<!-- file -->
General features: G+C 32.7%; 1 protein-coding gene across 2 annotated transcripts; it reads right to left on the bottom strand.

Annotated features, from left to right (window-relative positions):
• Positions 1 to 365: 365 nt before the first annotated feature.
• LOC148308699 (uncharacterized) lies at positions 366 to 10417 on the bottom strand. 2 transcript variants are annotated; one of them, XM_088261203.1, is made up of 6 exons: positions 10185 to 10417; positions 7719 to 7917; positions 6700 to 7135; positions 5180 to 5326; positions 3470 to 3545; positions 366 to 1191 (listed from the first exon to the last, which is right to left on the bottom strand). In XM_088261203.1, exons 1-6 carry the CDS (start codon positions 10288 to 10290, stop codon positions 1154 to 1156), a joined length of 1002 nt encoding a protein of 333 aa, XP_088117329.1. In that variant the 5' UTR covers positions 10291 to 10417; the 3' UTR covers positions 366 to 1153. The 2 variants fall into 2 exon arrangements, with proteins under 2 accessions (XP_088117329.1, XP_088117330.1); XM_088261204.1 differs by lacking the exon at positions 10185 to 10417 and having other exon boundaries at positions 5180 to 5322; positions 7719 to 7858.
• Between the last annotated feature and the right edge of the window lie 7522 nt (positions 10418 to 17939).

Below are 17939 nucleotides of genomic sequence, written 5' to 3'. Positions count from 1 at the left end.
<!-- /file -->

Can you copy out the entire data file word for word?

General features: G+C 32.7%; 1 protein-coding gene across 2 annotated transcripts; it reads right to left on the bottom strand.

Annotated features, from left to right (window-relative positions):
• Positions 1 to 365: 365 nt before the first annotated feature.
• LOC148308699 (uncharacterized) lies at positions 366 to 10417 on the bottom strand. 2 transcript variants are annotated; one of them, XM_088261203.1, is made up of 6 exons: positions 10185 to 10417; positions 7719 to 7917; positions 6700 to 7135; positions 5180 to 5326; positions 3470 to 3545; positions 366 to 1191 (listed from the first exon to the last, which is right to left on the bottom strand). In XM_088261203.1, exons 1-6 carry the CDS (start codon positions 10288 to 10290, stop codon positions 1154 to 1156), a joined length of 1002 nt encoding a protein of 333 aa, XP_088117329.1. In that variant the 5' UTR covers positions 10291 to 10417; the 3' UTR covers positions 366 to 1153. The 2 variants fall into 2 exon arrangements, with proteins under 2 accessions (XP_088117329.1, XP_088117330.1); XM_088261204.1 differs by lacking the exon at positions 10185 to 10417 and having other exon boundaries at positions 5180 to 5322; positions 7719 to 7858.
• Between the last annotated feature and the right edge of the window lie 7522 nt (positions 10418 to 17939).

Below are 17939 nucleotides of genomic sequence, written 5' to 3'. Positions count from 1 at the left end.